Neville Holt passed away at the age of 74 after being diagnosed with an aggressive type of brain tumour called a gliosarcoma. His son Chris tells his story.
"It was quite apparent that my father wasn’t his normal self and hadn’t been for over a year. He was quite impatient and things just didn’t seem right.
"Six months before going into hospital, Dad couldn’t touch the back of his head and had started to lose some of the sensation in his fingers which, in turn, made it difficult for him to do the buttons up on his shirt, or tie his shoe laces.
"Eventually, the GP booked him to have various checks at the hospital. Suddenly, we were confronted with the reality that Dad had an aggressive brain tumour, which turned out to be a grade IV right posterior parietal gliosarcoma.
"He was given a prognosis of only 12 to 18 months maximum and the doctors told us that they could only delay his death. It was a terrible shock – we really didn’t have any idea that his condition was so serious, but Dad took it quite well, so we tried to keep a positive outlook.
"The day after Dad was diagnosed, he lost the use of one side of his body. Surgery was performed in August 2010 to remove as much of the tumour as possible. The operation went well and Dad seemed to be improving. They even got him out of bed and moving around with the help of a walking frame. It gave us a lot of hope. Dad felt so well that he was planning to take the family away for a weekend together.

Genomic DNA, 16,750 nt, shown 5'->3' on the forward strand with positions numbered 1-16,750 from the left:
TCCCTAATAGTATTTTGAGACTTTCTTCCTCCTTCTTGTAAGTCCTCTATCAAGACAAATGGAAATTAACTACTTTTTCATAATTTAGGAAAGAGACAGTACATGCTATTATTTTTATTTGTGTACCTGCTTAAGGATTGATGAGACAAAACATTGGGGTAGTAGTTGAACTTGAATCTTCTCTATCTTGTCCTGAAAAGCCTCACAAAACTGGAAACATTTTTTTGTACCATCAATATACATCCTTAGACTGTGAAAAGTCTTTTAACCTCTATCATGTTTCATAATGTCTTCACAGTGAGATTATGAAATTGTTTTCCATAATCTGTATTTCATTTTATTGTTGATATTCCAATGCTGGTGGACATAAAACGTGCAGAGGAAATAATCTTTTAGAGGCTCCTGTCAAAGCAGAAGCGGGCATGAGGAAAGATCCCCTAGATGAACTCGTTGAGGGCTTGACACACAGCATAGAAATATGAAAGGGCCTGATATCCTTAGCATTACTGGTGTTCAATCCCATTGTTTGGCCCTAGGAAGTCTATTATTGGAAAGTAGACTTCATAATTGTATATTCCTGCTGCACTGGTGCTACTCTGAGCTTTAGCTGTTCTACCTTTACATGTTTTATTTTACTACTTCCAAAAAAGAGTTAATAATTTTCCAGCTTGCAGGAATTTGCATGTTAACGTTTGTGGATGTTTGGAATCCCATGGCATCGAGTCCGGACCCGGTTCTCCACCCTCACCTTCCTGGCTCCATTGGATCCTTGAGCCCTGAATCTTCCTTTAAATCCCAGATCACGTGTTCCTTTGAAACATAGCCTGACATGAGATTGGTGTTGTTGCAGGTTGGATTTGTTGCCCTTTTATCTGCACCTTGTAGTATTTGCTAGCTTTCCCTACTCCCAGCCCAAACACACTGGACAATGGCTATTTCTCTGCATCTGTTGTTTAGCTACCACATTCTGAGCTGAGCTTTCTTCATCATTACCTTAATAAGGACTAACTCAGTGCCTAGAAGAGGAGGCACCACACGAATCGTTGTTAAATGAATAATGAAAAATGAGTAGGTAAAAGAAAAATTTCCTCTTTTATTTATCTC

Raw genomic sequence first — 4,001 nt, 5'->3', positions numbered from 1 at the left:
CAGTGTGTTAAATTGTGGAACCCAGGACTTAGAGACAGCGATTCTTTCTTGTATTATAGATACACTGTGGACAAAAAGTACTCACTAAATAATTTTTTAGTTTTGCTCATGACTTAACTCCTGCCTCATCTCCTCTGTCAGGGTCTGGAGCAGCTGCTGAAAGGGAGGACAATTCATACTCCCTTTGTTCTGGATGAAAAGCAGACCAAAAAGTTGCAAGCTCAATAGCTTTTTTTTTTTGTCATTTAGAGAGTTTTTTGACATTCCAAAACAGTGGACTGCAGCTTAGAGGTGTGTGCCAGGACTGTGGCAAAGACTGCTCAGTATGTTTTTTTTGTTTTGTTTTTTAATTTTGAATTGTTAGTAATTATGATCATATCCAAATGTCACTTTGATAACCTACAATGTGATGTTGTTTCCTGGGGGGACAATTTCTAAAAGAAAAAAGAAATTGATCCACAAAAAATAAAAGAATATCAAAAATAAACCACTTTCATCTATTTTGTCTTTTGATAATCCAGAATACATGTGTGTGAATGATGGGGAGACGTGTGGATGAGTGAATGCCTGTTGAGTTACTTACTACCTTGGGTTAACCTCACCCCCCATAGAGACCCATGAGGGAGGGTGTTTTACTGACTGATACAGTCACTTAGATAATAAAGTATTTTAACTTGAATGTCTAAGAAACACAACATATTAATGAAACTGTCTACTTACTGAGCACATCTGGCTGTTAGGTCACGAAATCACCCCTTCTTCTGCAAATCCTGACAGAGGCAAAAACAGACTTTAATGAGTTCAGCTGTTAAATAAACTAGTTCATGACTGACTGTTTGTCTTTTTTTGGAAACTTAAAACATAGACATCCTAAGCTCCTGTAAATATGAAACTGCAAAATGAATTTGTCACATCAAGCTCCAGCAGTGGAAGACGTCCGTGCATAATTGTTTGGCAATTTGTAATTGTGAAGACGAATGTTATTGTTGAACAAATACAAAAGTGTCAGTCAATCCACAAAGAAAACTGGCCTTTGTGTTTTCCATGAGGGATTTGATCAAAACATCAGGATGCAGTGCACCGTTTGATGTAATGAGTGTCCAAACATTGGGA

"Two weeks later he was transferred to another hospital for a course of radiotherapy, then to a third, which specialised in rehabilitating people with head traumas. We were amazed at the number of people there with brain tumours.
"Tragically, my father never recovered. It was only three or four weeks before he passed away that it really sunk in that Dad was going to die. Just 14 weeks after his diagnosis, Dad died on October 29th 2010. Mum had spent every day of those 14 weeks with Dad in hospital. He was 74 years old. It was very distressing.
"My mother is finding it very difficult without Dad. They used to do everything together. Fortunately, my sister and brother both live very near Mum and, although I live further away, I go home every weekend – so we all do our bit to make sure she is well looked after. But we can’t take the place of Dad."
This case history was provided by Brain Tumour Research.